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Wounded Tree

The wounded tree that stands at the end of Bayou St. John is even more wounded now.


What happened here? Bark is scattered all around the base of the tree. The biggest shards are immediately evident, but smaller pieces make a complete circle.

For as long as I can remember, the side of this tree that faces the bayou has looked as if a big section was sheared off many years ago, but it seemed to thrive nonetheless. Now, it looks like whatever happened so many years ago has happened again, but I’ll be damned if I can figure what it is. Lightning would be my first suspect, except I’d have thought lightning would char the wood. I don’t see any evidence of carbonization. So then I thought maybe a truck hit it. Trucks don’t normally drive there, but Bayou Boogalooo did take place recently. However, the damage doesn’t seem consistent with that either. The sheared part goes straight into the ground. I don’t think a truck would strike so low.

It makes me very sad to see this. I like trees in general but this one is very special to me and my family. This is where my daughter got her name. I try to stop by there whenever my routine allows and spend a quiet moment. I often do a brief Wind Horse meditation I learned at the Contemplative Academy last year. Sometimes I just look at the tree and admire its beauty and enjoy its shade.

I saw the damage Friday. It must have happened recently. I called Parks & Parkways. I called Parkway Partners. I exchanged messages with the guy who runs the Dying Oaks blog. I’m not sure what more I can or should do.

Amazingly, just as I’m typing the above words, my phone rings. It’s a guy named Troy from the New Orleans Levee Board — calling back about the tree. I didn’t know the Levee Board was responsible for the bayou. Anyhow he is planning to take a look this afternoon and make a determination on the overall health of the tree. Parks & Parkways must have passed my contact information on to him.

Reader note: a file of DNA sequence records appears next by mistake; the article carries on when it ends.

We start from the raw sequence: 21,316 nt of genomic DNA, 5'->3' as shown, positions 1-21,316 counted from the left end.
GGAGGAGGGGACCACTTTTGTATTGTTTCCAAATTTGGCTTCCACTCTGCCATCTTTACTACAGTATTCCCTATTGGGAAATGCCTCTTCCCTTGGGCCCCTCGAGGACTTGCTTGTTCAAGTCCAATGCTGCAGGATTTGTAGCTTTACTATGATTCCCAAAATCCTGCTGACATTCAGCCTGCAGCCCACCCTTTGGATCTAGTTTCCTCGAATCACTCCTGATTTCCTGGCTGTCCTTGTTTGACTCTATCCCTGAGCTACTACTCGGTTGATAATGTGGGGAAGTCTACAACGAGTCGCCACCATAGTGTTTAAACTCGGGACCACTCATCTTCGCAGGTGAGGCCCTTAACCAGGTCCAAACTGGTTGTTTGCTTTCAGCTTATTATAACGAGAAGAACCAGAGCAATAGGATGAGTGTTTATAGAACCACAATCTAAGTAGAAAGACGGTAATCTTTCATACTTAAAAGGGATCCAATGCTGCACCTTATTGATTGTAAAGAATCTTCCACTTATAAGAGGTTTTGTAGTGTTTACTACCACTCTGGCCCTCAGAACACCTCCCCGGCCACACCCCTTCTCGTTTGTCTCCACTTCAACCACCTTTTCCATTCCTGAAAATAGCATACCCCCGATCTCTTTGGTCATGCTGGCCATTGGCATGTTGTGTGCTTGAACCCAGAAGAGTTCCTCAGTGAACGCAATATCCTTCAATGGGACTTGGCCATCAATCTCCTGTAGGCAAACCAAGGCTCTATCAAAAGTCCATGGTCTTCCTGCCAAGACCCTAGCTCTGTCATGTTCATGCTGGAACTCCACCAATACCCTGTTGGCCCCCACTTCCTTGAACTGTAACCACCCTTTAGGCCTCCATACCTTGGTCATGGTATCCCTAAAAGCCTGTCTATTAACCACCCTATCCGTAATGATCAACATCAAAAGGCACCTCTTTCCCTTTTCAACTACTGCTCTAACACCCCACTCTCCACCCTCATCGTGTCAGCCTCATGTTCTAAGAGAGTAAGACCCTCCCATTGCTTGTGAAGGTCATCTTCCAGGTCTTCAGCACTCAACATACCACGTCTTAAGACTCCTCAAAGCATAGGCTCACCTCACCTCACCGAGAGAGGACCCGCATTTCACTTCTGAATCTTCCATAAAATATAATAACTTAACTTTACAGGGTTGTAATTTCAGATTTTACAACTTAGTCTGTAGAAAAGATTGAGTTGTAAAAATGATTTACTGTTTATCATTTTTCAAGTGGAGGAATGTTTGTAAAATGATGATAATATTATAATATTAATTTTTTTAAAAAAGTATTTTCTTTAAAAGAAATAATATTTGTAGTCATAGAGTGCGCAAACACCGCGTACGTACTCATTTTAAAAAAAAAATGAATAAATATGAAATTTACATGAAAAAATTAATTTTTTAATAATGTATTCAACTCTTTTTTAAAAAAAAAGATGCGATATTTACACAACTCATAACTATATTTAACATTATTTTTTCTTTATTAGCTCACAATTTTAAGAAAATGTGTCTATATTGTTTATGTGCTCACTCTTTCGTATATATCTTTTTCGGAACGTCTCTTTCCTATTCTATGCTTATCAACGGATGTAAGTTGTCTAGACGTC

I hope this tree is around with us for a long time.

Published inEcologyPix


  1. David David

    I’ve seen multiple results of lightening strikes on trees, and they didn’t burn the tree. This looks like it could be a lightening strike; the only thing odd about it is the width of the mark.

  2. Brenda Helverson Brenda Helverson

    I think that David is right. As I understand it, the lightning-induced current tends to flow through the sap and heats it up, sometimes causing the outer part of the tree to explode. Maybe that is what happened here.

  3. Guess I’m not the first to log in here and second the lightning-strike theory. A couple of years ago an enormous evergreen in our across-the-street neighbor’s yard was struck by lightning. It blew off bark in every direction — I believe I recall some of it in our yard more than 100 feet away, and some on his roof. But there were no char marks at all, just bare wood. The tree had to be taken down. Hope that’s not the case here.

  4. Thanx everyone. Troy called me back after his inspection and confirmed it was lightning. But he thinks the prognosis for the tree is good.

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